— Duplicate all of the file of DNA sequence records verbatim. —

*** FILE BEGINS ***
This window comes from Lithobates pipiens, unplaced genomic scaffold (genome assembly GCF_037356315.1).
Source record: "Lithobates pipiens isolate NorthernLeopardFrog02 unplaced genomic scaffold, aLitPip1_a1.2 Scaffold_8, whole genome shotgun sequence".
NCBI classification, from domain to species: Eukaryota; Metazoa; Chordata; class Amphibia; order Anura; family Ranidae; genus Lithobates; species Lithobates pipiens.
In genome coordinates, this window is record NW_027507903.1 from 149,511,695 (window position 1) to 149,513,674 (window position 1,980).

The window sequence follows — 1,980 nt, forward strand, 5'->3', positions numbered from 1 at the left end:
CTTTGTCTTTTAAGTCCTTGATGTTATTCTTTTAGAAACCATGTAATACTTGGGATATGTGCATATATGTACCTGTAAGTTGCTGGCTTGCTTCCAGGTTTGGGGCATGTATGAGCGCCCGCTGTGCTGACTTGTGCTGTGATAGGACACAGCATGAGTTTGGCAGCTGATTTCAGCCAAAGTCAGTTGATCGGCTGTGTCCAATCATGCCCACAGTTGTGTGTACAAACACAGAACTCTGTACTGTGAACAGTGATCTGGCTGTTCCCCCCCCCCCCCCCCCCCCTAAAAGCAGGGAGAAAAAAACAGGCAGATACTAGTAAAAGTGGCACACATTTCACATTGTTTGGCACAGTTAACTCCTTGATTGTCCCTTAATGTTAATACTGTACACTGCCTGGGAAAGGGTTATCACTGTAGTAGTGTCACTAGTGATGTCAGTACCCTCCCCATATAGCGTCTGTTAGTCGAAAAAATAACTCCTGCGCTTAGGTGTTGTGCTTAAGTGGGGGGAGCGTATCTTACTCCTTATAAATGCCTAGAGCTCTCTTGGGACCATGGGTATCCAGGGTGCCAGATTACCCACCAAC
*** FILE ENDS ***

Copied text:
This window comes from Lithobates pipiens, unplaced genomic scaffold (genome assembly GCF_037356315.1).
Source record: "Lithobates pipiens isolate NorthernLeopardFrog02 unplaced genomic scaffold, aLitPip1_a1.2 Scaffold_8, whole genome shotgun sequence".
NCBI classification, from domain to species: Eukaryota; Metazoa; Chordata; class Amphibia; order Anura; family Ranidae; genus Lithobates; species Lithobates pipiens.
In genome coordinates, this window is record NW_027507903.1 from 149,511,695 (window position 1) to 149,513,674 (window position 1,980).

The window sequence follows — 1,980 nt, forward strand, 5'->3', positions numbered from 1 at the left end:
CTTTGTCTTTTAAGTCCTTGATGTTATTCTTTTAGAAACCATGTAATACTTGGGATATGTGCATATATGTACCTGTAAGTTGCTGGCTTGCTTCCAGGTTTGGGGCATGTATGAGCGCCCGCTGTGCTGACTTGTGCTGTGATAGGACACAGCATGAGTTTGGCAGCTGATTTCAGCCAAAGTCAGTTGATCGGCTGTGTCCAATCATGCCCACAGTTGTGTGTACAAACACAGAACTCTGTACTGTGAACAGTGATCTGGCTGTTCCCCCCCCCCCCCCCCCCCCTAAAAGCAGGGAGAAAAAAACAGGCAGATACTAGTAAAAGTGGCACACATTTCACATTGTTTGGCACAGTTAACTCCTTGATTGTCCCTTAATGTTAATACTGTACACTGCCTGGGAAAGGGTTATCACTGTAGTAGTGTCACTAGTGATGTCAGTACCCTCCCCATATAGCGTCTGTTAGTCGAAAAAATAACTCCTGCGCTTAGGTGTTGTGCTTAAGTGGGGGGAGCGTATCTTACTCCTTATAAATGCCTAGAGCTCTCTTGGGACCATGGGTATCCAGGGTGCCAGATTACCCACCAAC